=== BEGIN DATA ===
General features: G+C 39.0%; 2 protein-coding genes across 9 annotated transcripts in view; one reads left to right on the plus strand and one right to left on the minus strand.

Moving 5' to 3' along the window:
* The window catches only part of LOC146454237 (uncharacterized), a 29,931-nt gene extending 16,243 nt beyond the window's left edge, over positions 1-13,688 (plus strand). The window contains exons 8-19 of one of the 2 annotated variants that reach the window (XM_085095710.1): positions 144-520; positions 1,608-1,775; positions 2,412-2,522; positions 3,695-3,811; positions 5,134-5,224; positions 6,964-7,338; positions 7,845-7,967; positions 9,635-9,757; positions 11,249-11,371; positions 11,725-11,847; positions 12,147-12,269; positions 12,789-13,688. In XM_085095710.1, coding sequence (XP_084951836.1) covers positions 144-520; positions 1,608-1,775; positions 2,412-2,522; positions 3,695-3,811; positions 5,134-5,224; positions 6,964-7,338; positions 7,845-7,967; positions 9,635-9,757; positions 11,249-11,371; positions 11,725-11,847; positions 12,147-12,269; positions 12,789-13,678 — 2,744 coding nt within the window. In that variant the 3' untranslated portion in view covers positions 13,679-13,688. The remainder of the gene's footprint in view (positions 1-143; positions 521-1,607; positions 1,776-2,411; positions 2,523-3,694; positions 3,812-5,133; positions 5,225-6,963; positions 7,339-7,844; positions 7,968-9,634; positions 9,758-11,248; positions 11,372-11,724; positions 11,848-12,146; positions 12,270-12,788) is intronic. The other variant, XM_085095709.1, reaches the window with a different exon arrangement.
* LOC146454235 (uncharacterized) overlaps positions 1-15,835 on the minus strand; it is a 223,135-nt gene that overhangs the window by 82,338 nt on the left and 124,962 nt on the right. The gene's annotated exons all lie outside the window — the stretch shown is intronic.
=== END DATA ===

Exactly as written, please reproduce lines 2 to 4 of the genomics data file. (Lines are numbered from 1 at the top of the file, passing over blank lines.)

Moving 5' to 3' along the window:
* The window catches only part of LOC146454237 (uncharacterized), a 29,931-nt gene extending 16,243 nt beyond the window's left edge, over positions 1-13,688 (plus strand). The window contains exons 8-19 of one of the 2 annotated variants that reach the window (XM_085095710.1): positions 144-520; positions 1,608-1,775; positions 2,412-2,522; positions 3,695-3,811; positions 5,134-5,224; positions 6,964-7,338; positions 7,845-7,967; positions 9,635-9,757; positions 11,249-11,371; positions 11,725-11,847; positions 12,147-12,269; positions 12,789-13,688. In XM_085095710.1, coding sequence (XP_084951836.1) covers positions 144-520; positions 1,608-1,775; positions 2,412-2,522; positions 3,695-3,811; positions 5,134-5,224; positions 6,964-7,338; positions 7,845-7,967; positions 9,635-9,757; positions 11,249-11,371; positions 11,725-11,847; positions 12,147-12,269; positions 12,789-13,678 — 2,744 coding nt within the window. In that variant the 3' untranslated portion in view covers positions 13,679-13,688. The remainder of the gene's footprint in view (positions 1-143; positions 521-1,607; positions 1,776-2,411; positions 2,523-3,694; positions 3,812-5,133; positions 5,225-6,963; positions 7,339-7,844; positions 7,968-9,634; positions 9,758-11,248; positions 11,372-11,724; positions 11,848-12,146; positions 12,270-12,788) is intronic. The other variant, XM_085095709.1, reaches the window with a different exon arrangement.
* LOC146454235 (uncharacterized) overlaps positions 1-15,835 on the minus strand; it is a 223,135-nt gene that overhangs the window by 82,338 nt on the left and 124,962 nt on the right. The gene's annotated exons all lie outside the window — the stretch shown is intronic.